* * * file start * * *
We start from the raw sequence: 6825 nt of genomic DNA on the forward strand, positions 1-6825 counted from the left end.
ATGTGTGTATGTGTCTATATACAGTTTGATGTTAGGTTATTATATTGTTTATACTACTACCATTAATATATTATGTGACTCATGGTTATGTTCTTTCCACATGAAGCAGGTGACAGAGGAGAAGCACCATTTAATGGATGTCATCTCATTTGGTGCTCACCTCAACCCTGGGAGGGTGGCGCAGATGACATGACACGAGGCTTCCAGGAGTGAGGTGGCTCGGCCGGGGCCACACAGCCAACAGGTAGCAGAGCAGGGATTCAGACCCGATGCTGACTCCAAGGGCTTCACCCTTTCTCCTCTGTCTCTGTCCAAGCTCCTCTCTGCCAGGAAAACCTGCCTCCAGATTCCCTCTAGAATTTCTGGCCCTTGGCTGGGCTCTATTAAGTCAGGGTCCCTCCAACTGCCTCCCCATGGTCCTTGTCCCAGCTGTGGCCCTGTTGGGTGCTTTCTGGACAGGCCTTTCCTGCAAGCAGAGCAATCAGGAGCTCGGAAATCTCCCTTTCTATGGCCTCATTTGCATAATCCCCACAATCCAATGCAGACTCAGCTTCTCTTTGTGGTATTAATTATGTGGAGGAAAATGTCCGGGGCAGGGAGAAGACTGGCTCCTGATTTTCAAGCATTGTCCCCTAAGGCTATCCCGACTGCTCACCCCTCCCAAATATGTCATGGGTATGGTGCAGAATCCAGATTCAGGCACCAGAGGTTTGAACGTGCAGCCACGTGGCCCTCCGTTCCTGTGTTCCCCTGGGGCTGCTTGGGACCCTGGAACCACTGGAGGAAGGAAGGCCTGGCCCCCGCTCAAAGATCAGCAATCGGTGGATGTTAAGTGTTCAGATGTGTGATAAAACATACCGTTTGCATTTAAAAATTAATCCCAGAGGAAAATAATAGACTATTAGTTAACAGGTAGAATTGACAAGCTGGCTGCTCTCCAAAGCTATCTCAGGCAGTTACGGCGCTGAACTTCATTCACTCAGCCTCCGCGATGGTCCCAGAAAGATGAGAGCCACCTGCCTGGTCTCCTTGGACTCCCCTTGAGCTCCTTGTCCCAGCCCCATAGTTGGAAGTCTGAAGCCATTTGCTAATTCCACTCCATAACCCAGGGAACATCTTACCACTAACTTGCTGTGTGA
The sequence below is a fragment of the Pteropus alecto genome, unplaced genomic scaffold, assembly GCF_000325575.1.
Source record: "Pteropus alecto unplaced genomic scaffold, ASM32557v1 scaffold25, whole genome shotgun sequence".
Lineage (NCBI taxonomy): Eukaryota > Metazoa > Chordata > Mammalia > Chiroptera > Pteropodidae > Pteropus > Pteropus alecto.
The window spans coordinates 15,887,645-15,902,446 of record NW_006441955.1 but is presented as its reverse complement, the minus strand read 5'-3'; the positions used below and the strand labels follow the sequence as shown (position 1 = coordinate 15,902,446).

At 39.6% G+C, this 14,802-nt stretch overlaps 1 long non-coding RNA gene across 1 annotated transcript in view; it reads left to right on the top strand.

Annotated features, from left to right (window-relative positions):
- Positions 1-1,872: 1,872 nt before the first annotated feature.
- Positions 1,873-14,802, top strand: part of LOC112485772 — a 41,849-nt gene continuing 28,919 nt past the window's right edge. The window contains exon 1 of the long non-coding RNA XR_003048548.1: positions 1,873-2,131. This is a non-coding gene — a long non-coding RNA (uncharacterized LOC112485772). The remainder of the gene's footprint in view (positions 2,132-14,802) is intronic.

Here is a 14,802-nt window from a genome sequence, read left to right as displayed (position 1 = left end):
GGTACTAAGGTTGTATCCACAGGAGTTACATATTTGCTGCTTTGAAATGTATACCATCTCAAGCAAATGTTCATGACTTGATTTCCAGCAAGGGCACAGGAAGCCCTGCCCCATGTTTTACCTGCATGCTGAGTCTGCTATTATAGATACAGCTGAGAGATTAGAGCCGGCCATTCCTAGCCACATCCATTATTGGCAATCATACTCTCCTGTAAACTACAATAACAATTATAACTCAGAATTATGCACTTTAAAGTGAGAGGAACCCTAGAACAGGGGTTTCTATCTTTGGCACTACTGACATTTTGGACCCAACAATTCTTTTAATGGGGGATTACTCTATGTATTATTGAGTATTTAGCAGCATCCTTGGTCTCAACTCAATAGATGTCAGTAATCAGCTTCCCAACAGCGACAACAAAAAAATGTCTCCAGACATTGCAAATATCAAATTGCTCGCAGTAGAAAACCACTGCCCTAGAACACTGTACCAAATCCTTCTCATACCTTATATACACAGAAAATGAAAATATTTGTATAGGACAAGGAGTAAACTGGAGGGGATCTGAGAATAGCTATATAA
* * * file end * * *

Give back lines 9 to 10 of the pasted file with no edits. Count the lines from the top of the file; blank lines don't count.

- Positions 1-1,872: 1,872 nt before the first annotated feature.
- Positions 1,873-14,802, top strand: part of LOC112485772 — a 41,849-nt gene continuing 28,919 nt past the window's right edge. The window contains exon 1 of the long non-coding RNA XR_003048548.1: positions 1,873-2,131. This is a non-coding gene — a long non-coding RNA (uncharacterized LOC112485772). The remainder of the gene's footprint in view (positions 2,132-14,802) is intronic.